Invisible Voices

Psychotic patient experiencing disturbing auditory hallucinations

Auditory Hallucinations In The Brain

The scientific belief is that when auditory hallucinations are experienced, there is too much dopamine in the mesolimbic tract of the brain. It is not clear why too much dopamine causes auditory hallucinations. But when a patient experiences invisible voices, it feels very real to them even if they have no basis in reality.

These invisible voices may be females, males or both. The voices may talk to each other or directly to the person. Some patients describe hearing voices of other patients on the unit talking directly to them in their head. You may notice when a patient is experiencing voices by the dysphoric appearance on their face; especially when they previously denied hearing voices and never had a dysphoric appearance.

Many psychotic patients, especially chronic ones, do not want to get rid of their auditory hallucinations. Initially, they may have a desire to experience improvement, but over time, many develop tolerance to the invisible voices and don’t mind their persistence.

This is because some psychiatric patients become so used to experiencing auditory hallucinations, that they would not know how it would feel without them. Like any person in life, once you become comfortable with a certain situation, making a change is not on your immediate agenda.

It is important for patients to tell their psychiatrists the truth regarding the content of their auditory hallucinations. Oftentimes, these invisible voices may make the patient feel uncomfortable and even command them to hurt themselves or others. When a patient is most vulnerable, such as being depressed or angry, is when these voices have the greatest chance of influencing the patient.

Antipsychotics do a very good job at alleviating the voices; for some, the voices go away altogether. But it is important to know that as with any medication, there comes the risk of side effects. In the case of antipsychotics, these may include:

  • EPS
  • Metabolic syndrome
  • Diabetes
  • Weight gain
  • Sedation

. . . and the list goes on. But the benefits often outweigh the risks. Who can actually live a normal life experiencing auditory hallucinations? The importance of taking the antipsychotics to help treat the voices trumps the concern of developing weight gain and sedation.

One can live a fairly normal life with weight gain and some sedation neutralized by caffeine. But can one live a normal life with a demonic-animalistic voice yelling at them in their head?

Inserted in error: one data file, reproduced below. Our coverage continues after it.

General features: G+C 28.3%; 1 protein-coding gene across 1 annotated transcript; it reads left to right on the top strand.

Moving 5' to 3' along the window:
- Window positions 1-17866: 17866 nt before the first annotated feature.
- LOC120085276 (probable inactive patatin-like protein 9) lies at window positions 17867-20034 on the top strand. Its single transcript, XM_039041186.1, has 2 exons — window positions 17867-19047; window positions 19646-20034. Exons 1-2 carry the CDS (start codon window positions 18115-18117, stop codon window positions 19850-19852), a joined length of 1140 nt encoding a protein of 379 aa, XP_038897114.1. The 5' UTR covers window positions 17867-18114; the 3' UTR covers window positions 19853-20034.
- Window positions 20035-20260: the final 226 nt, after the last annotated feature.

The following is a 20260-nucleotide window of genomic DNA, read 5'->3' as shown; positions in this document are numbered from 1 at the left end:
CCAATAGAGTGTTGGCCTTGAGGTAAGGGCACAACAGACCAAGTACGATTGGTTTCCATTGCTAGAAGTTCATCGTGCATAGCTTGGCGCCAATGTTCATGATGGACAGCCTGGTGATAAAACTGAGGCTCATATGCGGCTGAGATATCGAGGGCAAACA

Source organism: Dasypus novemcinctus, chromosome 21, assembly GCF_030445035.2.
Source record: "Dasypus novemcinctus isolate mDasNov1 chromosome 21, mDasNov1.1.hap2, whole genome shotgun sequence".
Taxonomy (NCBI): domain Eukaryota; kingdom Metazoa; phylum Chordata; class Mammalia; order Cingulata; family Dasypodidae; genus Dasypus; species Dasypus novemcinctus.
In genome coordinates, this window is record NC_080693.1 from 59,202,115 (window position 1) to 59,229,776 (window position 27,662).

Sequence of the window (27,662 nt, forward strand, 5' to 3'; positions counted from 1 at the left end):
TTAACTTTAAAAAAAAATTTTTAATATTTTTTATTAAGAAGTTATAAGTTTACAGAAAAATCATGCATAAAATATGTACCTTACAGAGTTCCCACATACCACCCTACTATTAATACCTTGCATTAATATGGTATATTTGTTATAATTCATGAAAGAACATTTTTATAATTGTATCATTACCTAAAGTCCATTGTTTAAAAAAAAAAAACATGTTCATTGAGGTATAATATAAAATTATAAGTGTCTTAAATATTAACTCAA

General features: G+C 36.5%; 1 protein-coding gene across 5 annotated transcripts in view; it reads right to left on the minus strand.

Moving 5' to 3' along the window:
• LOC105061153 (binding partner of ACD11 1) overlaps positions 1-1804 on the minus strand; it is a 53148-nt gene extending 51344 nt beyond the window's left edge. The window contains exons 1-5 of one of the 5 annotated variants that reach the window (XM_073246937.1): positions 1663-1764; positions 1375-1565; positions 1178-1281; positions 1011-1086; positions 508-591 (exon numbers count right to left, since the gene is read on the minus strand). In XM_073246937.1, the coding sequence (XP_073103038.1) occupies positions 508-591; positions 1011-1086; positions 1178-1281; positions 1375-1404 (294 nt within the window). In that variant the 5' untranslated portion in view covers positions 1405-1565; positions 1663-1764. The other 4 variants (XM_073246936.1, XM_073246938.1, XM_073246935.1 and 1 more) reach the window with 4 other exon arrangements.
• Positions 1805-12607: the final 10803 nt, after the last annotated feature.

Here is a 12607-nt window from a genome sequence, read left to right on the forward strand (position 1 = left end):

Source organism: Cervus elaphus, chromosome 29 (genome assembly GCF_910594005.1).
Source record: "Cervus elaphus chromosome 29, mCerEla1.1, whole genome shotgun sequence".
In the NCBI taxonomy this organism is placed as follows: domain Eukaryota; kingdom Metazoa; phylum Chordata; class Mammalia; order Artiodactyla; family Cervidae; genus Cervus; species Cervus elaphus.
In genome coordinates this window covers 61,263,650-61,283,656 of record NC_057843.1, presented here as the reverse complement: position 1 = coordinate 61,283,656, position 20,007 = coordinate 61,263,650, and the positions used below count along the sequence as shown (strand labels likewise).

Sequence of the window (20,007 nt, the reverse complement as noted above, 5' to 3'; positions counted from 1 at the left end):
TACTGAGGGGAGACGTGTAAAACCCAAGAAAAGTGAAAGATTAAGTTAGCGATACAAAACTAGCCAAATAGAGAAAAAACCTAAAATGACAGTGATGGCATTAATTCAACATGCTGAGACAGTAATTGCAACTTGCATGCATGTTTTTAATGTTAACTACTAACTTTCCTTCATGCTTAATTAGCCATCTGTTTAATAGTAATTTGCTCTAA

Make the right choice. Seek treatment.

Are you Ready? (This is Defeating Stigma Mindfully)

Medical Implications Of Antipsychotic Treatment

Shallow focus photography of prescription bottle with antipsychotic capsules

The Side Effects Of Antipsychotics

Antipsychotics can be divided into two groups: first-generation and second-generation. The first-generation antipsychotics were the first to be used in psychiatry, followed by the second-generation antipsychotics. Both classes have distinct medical side effects that are important to mention. Patients and their families always need to be properly educated on the the side effects of medications; medical problems can unexpectedly arise and cause confusion and discomfort if not previously warned about.

The first-generation antipsychotics:

  • Haloperidol
  • Loxapine
  • Thioridazine
  • Thiothixene
  • Molindone
  • Fluphenazine
  • Mesoridazine
  • Trifluoperazine
  • Perphenazine
  • Chlorpromazine (the first antipsychotic used)

The unique medical side effects from first-generation antipsychotics are called “extrapyramidal symptoms.” These include:

  • Dystonia (continuous spasms and muscle contractions)
  • Akathisia (motor restlessness)
  • Parkinsonism (rigidity)
  • Bradykinesia (slowness of movement)
  • Tremor
  • Tardive dyskinesia (irregular jerky movements of the mouth and extremities)

As you can see, these motor symptoms can be very disturbing to patients and their families. The benefits and risks must always be weighed when starting or continuing a first-generation antipsychotic. Laryngeal dystonia, for instance, can lead to acute respiratory failure and death if not detected early enough!

The second-generation antipsychotics:

  • Aripiprazole
  • Ziprasidone
  • Risperidone
  • Quetiapine
  • Olanazpine
  • Clozapine (the gold-standard, used as a last resort for treatment-resistant schizophrenia)

The unique medical side effects from second-generation antipsychotics include:

  • Metabolic syndrome
  • Diabetes mellitus
  • Weight gain
  • Hyperlipidemia (high cholesterol)
  • Hypertension (high blood pressure)
  • Cardiovascular disease
  • Tonic-clonic seizures (with clozapine)
  • Agranulocytosis (with clozapine)
  • Myocarditis and dilated cardiomyopathy (with clozapine)

As you can see, a healthy psychiatric patient has the potential of becoming a lifelong diabetic after starting a second-generation antipsychotic. These are very serious side effects that must always be monitored for when a patient is started on a second-generation antipsychotic.

Overall, the side effects listed above do not present in all patients, but they must always be monitored for! Education, teamwork, coordination between different specialities and therapeutic physician-patient relationships are required for careful monitoring of potential side effects as well as successful treatments!

Are you Ready? (This is Defeating Stigma Mindfully)